A few weeks ago at work we were looking at the Visual Studio ALM Rangers Branching and Merging Guide and one wise colleague said that this is only a cookbook, you still have to select which recipe you want to prepare.
More recently, someone asked me on LinkedIn, “What’s the most important thing you’ve learned in your line of work? Something that college didn’t teach you.”
Well, just like in cooking, there is not in my opinion one single recipe that is more important that everything else. There are like in cooking a number of techniques that a good developer (a good cook) should know. School should be teaching new engineers some of these techniques. My experience from college is that school teach you far too few of them.
One important lesson from my experience is to expand your knowledge and familiarity with the techniques beyond what school teaches you. An excellent resource for that is the Art of Computer Programming by Donald Knuth. This series of books is huge, and myself I have not read it all. But Mr Knuth went after that which will survive the test of time, that which was true is 1968 when he first published it, and which is still very much applicable today, over 40 years later. Some do read some of it.
Just like cooking, you are most of the time not alone in the kitchen. Yes, at home you likely will do things all on your own. In a professional setting, most of the time you don’t. Then the best techniques are not sufficient. You also need to know how to interact with your colleagues and execute in a cohesive, efficient manner as a team. Many engineers sadly underestimate this point, and believe that progress in their career is primarily a function of their technical aptitude. Yes, you do need techniques and intellectual horse power, but no, you mostly cannot succeed with just those. While I do not have a great resource to refer here, I advise someone starting in this line of work not to underestimate the importance of soft skills and team work, while he needs to be ready for colleagues who likely will not give proper attention to it. People, more than computers, is the greatest challenge I have seen in software engineering.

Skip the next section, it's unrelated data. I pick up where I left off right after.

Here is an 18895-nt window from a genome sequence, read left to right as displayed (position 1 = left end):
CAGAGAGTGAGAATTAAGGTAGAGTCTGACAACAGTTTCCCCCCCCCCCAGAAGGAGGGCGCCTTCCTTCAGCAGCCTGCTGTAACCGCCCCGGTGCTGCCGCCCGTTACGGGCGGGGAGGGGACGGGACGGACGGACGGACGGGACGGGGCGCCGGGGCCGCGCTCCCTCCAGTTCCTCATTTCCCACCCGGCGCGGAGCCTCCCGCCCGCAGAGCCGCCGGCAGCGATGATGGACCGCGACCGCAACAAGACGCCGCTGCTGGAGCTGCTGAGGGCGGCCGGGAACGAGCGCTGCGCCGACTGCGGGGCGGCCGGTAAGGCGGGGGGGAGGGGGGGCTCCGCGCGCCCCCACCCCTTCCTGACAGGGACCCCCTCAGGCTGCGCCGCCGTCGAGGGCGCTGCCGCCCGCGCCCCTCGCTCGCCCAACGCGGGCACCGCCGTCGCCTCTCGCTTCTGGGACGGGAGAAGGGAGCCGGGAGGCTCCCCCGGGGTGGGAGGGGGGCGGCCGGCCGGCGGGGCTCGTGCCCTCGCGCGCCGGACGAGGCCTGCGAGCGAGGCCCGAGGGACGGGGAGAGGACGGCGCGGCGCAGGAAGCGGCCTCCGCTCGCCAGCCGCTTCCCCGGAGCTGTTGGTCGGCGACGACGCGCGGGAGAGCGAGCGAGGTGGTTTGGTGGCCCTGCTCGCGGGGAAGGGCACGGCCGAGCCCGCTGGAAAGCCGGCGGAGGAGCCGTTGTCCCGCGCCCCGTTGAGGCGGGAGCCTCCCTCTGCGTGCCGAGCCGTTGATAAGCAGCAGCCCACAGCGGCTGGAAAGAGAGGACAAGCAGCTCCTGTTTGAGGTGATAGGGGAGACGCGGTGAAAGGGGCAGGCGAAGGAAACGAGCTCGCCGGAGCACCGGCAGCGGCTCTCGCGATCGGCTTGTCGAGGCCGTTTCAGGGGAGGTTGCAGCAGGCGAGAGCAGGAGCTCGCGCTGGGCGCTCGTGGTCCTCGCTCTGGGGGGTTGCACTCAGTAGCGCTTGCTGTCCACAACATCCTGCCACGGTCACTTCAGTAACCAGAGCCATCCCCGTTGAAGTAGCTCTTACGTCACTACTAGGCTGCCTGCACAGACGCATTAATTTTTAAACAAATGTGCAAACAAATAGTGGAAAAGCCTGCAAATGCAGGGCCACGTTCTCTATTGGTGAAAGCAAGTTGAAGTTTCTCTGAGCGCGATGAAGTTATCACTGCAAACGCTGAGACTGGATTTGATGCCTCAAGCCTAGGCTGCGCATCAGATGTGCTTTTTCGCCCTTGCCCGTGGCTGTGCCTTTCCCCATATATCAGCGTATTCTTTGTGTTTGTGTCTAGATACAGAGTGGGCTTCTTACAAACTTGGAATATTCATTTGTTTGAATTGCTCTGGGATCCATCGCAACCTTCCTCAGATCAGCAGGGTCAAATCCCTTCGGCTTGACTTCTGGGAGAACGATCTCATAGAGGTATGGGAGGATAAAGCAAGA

A reference on that, from the cooking world, is the Brigade the cuisine. I would certainly not recommend using such organization for software development, but the very existence and importance of this concept in cooking show the importance of people beyond pure technique.
Another question I was asked on LinkedIn is, what does my daily routine entails, so that it may be use for practice of what goes in the work environment. I would caution people starting in the industry in trying to emulate role models that are much further in their career. Imagine you were learning to cook and try first an elaborate recipe from a renown chef. Most likely, you will fail in your attempt, the result will taste awful and you will be frustrated and disappointed. Likely you won’t learn much from the experience. (Yes, renown chefs also share sometimes surprisingly simple recipes and you can succeed at that – not the point here, and likely not what the chef does daily). Instead you do need to learn from basic, simple recipes. Learn to boil an egg, cook rice, pasta. Trivial? Don’t underestimate how many layers there is in egg cooking techniques, how much of a difference properly drained, not overcooked, a nicely seasoned pasta can make. Think of sushi apprentice chef who spend 2 years learning to cook sushi rice properly (http://www.trevorcorson.com/sushi-facts.html)
(Sorry this article lacks a proper ending, folks are waiting for me at work.)